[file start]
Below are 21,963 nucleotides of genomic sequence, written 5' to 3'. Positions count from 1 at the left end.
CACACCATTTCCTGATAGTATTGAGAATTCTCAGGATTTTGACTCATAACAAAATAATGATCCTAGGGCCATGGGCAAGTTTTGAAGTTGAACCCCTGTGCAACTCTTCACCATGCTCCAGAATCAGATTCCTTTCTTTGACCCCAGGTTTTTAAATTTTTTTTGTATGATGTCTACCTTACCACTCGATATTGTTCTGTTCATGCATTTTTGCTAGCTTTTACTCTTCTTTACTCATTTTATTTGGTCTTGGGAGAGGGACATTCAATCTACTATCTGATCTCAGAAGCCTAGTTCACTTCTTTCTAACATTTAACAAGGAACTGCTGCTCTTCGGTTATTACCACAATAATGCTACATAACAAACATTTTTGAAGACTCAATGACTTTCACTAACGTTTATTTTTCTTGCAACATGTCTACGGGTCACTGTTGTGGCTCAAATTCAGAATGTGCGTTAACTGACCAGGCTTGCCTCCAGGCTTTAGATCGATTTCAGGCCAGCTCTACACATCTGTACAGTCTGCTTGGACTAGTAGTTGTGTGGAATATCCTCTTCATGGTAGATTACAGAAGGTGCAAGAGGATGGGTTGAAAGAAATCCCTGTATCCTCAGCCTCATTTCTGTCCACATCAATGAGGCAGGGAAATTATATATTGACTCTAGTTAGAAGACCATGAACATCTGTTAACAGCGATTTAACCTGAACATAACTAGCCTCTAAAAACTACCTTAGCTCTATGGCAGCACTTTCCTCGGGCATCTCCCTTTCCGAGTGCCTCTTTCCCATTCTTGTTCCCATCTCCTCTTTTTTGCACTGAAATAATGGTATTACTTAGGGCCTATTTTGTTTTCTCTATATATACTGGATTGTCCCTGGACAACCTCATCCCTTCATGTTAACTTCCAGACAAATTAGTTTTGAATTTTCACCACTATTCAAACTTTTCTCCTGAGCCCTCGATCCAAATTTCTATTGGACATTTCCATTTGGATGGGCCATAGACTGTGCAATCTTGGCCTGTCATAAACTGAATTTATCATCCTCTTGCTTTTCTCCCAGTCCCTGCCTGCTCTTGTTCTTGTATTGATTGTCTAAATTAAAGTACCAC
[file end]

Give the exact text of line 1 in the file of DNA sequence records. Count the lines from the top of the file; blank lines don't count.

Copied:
Below are 21,963 nucleotides of genomic sequence, written 5' to 3'. Positions count from 1 at the left end.